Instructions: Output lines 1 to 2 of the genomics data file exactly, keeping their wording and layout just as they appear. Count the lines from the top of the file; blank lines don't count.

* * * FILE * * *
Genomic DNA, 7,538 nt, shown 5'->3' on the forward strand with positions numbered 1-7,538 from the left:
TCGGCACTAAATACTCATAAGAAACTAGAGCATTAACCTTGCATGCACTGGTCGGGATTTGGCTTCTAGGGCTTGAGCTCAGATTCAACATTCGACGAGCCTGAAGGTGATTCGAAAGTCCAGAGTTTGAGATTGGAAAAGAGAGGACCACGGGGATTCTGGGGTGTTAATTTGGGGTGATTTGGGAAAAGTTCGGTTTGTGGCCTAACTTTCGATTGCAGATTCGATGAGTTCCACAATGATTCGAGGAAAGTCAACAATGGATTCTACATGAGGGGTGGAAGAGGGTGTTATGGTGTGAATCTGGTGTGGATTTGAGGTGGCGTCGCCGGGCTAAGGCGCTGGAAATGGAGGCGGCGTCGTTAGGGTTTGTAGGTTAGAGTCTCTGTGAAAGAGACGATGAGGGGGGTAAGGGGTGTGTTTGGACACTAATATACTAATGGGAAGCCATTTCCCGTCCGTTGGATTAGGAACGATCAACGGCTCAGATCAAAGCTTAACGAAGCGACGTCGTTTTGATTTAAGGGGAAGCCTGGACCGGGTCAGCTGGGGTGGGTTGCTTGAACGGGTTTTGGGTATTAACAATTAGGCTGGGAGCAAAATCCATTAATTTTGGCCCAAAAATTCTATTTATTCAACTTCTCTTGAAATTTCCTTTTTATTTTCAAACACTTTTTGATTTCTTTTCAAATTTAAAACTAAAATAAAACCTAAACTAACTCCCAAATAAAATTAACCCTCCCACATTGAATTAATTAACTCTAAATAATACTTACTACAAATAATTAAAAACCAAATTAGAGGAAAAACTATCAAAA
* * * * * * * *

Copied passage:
Genomic DNA, 7,538 nt, shown 5'->3' on the forward strand with positions numbered 1-7,538 from the left:
TCGGCACTAAATACTCATAAGAAACTAGAGCATTAACCTTGCATGCACTGGTCGGGATTTGGCTTCTAGGGCTTGAGCTCAGATTCAACATTCGACGAGCCTGAAGGTGATTCGAAAGTCCAGAGTTTGAGATTGGAAAAGAGAGGACCACGGGGATTCTGGGGTGTTAATTTGGGGTGATTTGGGAAAAGTTCGGTTTGTGGCCTAACTTTCGATTGCAGATTCGATGAGTTCCACAATGATTCGAGGAAAGTCAACAATGGATTCTACATGAGGGGTGGAAGAGGGTGTTATGGTGTGAATCTGGTGTGGATTTGAGGTGGCGTCGCCGGGCTAAGGCGCTGGAAATGGAGGCGGCGTCGTTAGGGTTTGTAGGTTAGAGTCTCTGTGAAAGAGACGATGAGGGGGGTAAGGGGTGTGTTTGGACACTAATATACTAATGGGAAGCCATTTCCCGTCCGTTGGATTAGGAACGATCAACGGCTCAGATCAAAGCTTAACGAAGCGACGTCGTTTTGATTTAAGGGGAAGCCTGGACCGGGTCAGCTGGGGTGGGTTGCTTGAACGGGTTTTGGGTATTAACAATTAGGCTGGGAGCAAAATCCATTAATTTTGGCCCAAAAATTCTATTTATTCAACTTCTCTTGAAATTTCCTTTTTATTTTCAAACACTTTTTGATTTCTTTTCAAATTTAAAACTAAAATAAAACCTAAACTAACTCCCAAATAAAATTAACCCTCCCACATTGAATTAATTAACTCTAAATAATACTTACTACAAATAATTAAAAACCAAATTAGAGGAAAAACTATCAAAA